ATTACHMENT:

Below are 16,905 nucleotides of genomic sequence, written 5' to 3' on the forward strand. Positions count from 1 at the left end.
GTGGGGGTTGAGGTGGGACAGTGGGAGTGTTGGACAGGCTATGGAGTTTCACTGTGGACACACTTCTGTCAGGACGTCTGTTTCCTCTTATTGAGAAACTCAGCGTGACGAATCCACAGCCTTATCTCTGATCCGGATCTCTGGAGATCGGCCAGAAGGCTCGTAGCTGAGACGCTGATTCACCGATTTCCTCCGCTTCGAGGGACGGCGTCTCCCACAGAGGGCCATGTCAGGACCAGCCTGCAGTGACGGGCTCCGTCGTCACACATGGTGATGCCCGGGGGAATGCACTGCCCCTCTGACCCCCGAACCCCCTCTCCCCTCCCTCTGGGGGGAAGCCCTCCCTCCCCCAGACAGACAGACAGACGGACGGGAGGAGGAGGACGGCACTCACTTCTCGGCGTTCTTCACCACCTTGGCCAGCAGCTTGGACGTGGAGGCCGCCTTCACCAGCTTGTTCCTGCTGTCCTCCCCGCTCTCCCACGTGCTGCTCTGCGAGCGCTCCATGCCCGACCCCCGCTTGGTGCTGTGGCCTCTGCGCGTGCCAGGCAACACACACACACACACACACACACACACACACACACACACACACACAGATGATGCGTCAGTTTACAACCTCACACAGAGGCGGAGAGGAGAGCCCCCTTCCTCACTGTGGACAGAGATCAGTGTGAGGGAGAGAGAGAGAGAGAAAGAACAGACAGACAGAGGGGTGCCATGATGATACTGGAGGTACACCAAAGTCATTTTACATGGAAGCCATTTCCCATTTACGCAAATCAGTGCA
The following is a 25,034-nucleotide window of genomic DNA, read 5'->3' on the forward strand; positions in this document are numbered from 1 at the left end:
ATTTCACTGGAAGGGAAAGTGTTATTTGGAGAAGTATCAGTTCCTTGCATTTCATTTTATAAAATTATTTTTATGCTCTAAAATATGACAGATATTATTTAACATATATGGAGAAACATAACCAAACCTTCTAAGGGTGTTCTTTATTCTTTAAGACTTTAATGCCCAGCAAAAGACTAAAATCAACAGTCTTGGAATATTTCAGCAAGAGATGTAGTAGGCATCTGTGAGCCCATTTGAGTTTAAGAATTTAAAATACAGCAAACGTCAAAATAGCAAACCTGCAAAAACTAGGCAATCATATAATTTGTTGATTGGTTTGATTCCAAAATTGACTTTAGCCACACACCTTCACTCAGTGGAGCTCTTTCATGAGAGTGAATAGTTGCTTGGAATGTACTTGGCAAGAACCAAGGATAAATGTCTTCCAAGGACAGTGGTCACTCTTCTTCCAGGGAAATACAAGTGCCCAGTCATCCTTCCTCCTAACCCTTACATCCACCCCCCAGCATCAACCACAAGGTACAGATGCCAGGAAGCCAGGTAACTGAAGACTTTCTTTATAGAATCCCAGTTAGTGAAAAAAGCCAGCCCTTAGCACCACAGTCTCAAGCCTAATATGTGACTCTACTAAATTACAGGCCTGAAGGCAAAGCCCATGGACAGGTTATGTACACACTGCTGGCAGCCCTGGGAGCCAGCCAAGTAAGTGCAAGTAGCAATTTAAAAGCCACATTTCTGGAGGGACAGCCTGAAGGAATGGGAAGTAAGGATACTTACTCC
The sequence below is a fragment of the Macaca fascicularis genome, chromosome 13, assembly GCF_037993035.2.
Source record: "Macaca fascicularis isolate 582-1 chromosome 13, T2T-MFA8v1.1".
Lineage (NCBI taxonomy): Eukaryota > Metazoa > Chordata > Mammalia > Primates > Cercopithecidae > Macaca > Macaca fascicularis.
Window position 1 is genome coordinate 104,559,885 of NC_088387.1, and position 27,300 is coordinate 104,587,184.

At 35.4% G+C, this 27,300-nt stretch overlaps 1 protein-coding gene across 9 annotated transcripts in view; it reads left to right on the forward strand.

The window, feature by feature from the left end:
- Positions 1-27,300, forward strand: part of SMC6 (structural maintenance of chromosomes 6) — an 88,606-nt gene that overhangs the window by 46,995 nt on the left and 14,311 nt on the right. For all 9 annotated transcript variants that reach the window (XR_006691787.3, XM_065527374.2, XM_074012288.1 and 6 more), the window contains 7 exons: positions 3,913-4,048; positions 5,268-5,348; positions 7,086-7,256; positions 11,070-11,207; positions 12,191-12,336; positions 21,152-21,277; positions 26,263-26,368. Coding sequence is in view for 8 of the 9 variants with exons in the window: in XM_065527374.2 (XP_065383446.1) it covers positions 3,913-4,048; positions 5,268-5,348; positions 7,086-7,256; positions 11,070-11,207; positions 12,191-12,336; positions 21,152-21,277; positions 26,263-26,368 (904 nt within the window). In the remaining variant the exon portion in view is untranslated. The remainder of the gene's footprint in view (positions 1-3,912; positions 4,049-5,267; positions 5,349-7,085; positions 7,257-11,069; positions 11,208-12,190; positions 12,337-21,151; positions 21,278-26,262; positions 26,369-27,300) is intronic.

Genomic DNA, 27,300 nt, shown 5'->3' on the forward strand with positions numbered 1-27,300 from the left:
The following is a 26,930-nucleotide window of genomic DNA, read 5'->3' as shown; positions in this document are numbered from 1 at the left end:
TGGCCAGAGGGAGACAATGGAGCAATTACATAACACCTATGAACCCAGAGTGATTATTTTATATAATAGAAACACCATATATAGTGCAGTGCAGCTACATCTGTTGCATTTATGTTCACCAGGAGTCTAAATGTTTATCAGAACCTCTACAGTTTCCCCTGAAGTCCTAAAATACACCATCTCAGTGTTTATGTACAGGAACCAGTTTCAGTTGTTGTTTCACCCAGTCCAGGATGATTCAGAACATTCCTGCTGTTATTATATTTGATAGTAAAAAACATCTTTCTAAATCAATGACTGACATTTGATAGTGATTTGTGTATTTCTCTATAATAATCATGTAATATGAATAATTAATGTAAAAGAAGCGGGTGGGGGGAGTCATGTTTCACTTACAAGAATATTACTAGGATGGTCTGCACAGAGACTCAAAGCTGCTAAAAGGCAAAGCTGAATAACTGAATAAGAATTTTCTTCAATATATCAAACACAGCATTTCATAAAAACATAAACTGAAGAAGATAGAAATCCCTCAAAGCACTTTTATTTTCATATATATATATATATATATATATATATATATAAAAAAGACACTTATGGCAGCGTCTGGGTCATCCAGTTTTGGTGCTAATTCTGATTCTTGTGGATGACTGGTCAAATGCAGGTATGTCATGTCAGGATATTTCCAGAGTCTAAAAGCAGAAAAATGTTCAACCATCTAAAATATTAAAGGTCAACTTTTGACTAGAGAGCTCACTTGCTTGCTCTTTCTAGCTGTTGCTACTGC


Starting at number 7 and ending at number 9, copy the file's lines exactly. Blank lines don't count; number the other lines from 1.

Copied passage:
Lineage (NCBI taxonomy): Eukaryota > Metazoa > Chordata > Mammalia > Primates > Cercopithecidae > Macaca > Macaca fascicularis.
Window position 1 is genome coordinate 104,559,885 of NC_088387.1, and position 27,300 is coordinate 104,587,184.

At 35.4% G+C, this 27,300-nt stretch overlaps 1 protein-coding gene across 9 annotated transcripts in view; it reads left to right on the forward strand.